You'd have to work out the timeline, but I would suggest a future where it is simply too expensive for most commercial endeavors to employ heavier-than-air flight in their daily operations. One man has seen the writing on the wall and has positioned his considerable wealth into the re-development of dirigible and blimp technology. During the crash of oil reserves his gamble pays off and he's now the leader of some dirigible monopoly.

Dirigibles would now occupy the place of the ocean-going liners of the late 19th and early 20th century as the primary mode of international transport. A 1930s dirigible crossing of the Atlantic took from 3 to 4.5 days, depending on weather and routing and such; I would suggest that with modern technology and knowledge of atmospherics one could probably guarantee a crossing in either direction in 2-3 days.

An envelope calculation figures that it would take about 1.16x10^12 cubic feet of helium to carry the same amount of cargo as a supermax vessel, so you may want to consider a similar, parallel, ocean-going sail industry! It currently takes a cargo vessel 9 or 10 days to cross the Atlantic -- sometimes as long as 20 days, depending on the actual destination. My own limited experience with ocean-going sailing makes me believe that a modern cargo vessel with the best sail technology would take a good month to cross the Atlantic. So: maybe the majority of cargo is moved around via ocean-going sailing vessels, but you'd still have some class of super-dirigible for carrying cargo more quickly.

Helium without an oil-based economy is an interesting problem. We don't have a lot of helium in the atmosphere because it's so light; it floats to the top of the atmosphere and is blown off by the solar wind. My understanding is that we get most of our helium from the oil industry. So if you want your dirigibles to be elevated by helium, you're going to have to find a source.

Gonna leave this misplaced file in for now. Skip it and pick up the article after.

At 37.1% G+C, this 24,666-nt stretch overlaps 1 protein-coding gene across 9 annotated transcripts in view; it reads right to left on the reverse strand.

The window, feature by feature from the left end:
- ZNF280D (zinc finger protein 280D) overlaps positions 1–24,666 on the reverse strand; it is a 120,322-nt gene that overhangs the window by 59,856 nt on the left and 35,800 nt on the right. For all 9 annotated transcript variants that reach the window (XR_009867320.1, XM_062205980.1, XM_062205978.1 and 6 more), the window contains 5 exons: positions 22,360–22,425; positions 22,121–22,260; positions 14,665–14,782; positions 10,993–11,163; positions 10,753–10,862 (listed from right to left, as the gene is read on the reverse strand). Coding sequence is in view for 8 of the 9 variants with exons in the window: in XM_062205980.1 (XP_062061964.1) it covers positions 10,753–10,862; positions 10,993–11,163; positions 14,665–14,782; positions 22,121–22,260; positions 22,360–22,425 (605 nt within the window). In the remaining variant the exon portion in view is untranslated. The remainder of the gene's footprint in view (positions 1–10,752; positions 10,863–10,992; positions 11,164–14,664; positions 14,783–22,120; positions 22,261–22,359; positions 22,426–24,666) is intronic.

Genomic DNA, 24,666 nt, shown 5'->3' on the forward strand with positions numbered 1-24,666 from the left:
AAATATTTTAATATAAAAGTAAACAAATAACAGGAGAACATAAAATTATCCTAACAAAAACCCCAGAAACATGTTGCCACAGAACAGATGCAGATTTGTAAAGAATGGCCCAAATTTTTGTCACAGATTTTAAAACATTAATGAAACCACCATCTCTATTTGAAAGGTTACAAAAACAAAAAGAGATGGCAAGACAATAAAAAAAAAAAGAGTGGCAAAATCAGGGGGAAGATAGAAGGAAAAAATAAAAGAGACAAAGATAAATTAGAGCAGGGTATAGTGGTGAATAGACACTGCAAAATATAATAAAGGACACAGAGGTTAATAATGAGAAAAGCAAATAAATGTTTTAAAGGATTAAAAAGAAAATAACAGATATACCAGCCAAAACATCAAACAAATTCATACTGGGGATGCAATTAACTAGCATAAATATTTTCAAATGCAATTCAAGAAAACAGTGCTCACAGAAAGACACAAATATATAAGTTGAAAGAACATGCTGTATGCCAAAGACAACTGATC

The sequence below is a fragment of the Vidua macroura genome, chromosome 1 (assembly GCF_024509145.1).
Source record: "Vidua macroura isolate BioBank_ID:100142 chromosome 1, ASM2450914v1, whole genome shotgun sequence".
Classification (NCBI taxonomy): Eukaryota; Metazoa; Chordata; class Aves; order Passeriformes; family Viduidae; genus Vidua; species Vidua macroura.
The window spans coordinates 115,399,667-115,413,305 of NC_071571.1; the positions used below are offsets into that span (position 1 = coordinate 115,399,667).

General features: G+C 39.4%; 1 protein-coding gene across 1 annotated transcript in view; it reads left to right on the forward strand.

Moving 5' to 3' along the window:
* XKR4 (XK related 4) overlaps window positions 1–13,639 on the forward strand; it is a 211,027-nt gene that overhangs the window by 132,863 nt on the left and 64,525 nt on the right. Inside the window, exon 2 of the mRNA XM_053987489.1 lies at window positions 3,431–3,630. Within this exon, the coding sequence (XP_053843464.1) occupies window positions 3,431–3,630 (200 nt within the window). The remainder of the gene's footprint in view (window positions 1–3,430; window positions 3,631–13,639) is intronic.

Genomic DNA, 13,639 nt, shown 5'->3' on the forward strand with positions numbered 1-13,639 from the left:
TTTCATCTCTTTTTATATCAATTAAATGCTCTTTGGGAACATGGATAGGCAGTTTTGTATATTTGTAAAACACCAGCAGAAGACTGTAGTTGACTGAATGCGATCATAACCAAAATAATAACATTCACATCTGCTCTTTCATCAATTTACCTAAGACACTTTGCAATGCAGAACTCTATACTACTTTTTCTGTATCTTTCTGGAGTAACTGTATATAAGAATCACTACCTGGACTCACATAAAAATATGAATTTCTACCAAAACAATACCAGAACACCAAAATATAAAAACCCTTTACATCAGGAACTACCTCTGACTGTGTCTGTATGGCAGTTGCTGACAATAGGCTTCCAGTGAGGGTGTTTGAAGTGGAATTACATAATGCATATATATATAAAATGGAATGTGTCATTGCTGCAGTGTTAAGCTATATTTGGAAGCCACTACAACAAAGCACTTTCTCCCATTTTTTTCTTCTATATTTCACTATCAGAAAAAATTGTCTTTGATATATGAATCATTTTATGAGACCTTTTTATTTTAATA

I would suggest a world which uses fusion energy. It's a source of energy which would be only economically feasible for city-scale power production, but which produces helium as a "waste" product. Now you have a cheap source of helium. But, fusion power would be too expensive, not to mention too bulky, to power even a very large cargo vessel, much less an aircraft.

Now, while hydrogen has proven historically to be a bad choice as the lifting gas for dirigibles, I would suggest that is only true using 1930s technology. Using modern technology and materials the use of hydrogen as a lifting gas would arguably be much safer, with the added benefit that you can use it as a fuel for propelling the dirigible. So, if it's a story you're writing, or an RPG milieu, you may want to use hydrogen as the lifting gas to introduce some kind of balance or limiting feature in your world, especially if you really don't want to use fusion technology.

And the use of dirigibles would not preclude the use of fossil fuels in other areas. The military, of course, would continue to use fossil fuels in nearly all their aircraft. Private and government aircraft would probably use jets powered by liquefied hydrogen.